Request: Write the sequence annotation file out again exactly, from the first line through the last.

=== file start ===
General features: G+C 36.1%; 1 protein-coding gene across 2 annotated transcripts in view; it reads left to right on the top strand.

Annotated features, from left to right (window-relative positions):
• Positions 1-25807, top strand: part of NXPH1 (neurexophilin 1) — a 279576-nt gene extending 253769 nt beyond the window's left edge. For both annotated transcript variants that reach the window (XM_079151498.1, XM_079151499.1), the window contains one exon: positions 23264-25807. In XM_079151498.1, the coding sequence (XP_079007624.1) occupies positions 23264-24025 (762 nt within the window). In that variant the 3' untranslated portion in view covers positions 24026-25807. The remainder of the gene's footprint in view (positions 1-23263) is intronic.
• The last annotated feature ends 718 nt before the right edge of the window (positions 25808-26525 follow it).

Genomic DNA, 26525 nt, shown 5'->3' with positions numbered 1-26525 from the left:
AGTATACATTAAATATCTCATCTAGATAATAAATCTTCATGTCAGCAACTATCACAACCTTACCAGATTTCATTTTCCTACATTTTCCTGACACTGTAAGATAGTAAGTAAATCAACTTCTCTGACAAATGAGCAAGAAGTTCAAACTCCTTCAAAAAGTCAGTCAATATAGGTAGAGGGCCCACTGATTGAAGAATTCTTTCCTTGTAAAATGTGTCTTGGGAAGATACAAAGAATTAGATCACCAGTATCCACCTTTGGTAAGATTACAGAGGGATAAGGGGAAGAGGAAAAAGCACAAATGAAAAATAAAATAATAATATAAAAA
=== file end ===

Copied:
General features: G+C 36.1%; 1 protein-coding gene across 2 annotated transcripts in view; it reads left to right on the top strand.

Annotated features, from left to right (window-relative positions):
• Positions 1-25807, top strand: part of NXPH1 (neurexophilin 1) — a 279576-nt gene extending 253769 nt beyond the window's left edge. For both annotated transcript variants that reach the window (XM_079151498.1, XM_079151499.1), the window contains one exon: positions 23264-25807. In XM_079151498.1, the coding sequence (XP_079007624.1) occupies positions 23264-24025 (762 nt within the window). In that variant the 3' untranslated portion in view covers positions 24026-25807. The remainder of the gene's footprint in view (positions 1-23263) is intronic.
• The last annotated feature ends 718 nt before the right edge of the window (positions 25808-26525 follow it).

Genomic DNA, 26525 nt, shown 5'->3' with positions numbered 1-26525 from the left:
AGTATACATTAAATATCTCATCTAGATAATAAATCTTCATGTCAGCAACTATCACAACCTTACCAGATTTCATTTTCCTACATTTTCCTGACACTGTAAGATAGTAAGTAAATCAACTTCTCTGACAAATGAGCAAGAAGTTCAAACTCCTTCAAAAAGTCAGTCAATATAGGTAGAGGGCCCACTGATTGAAGAATTCTTTCCTTGTAAAATGTGTCTTGGGAAGATACAAAGAATTAGATCACCAGTATCCACCTTTGGTAAGATTACAGAGGGATAAGGGGAAGAGGAAAAAGCACAAATGAAAAATAAAATAATAATATAAAAA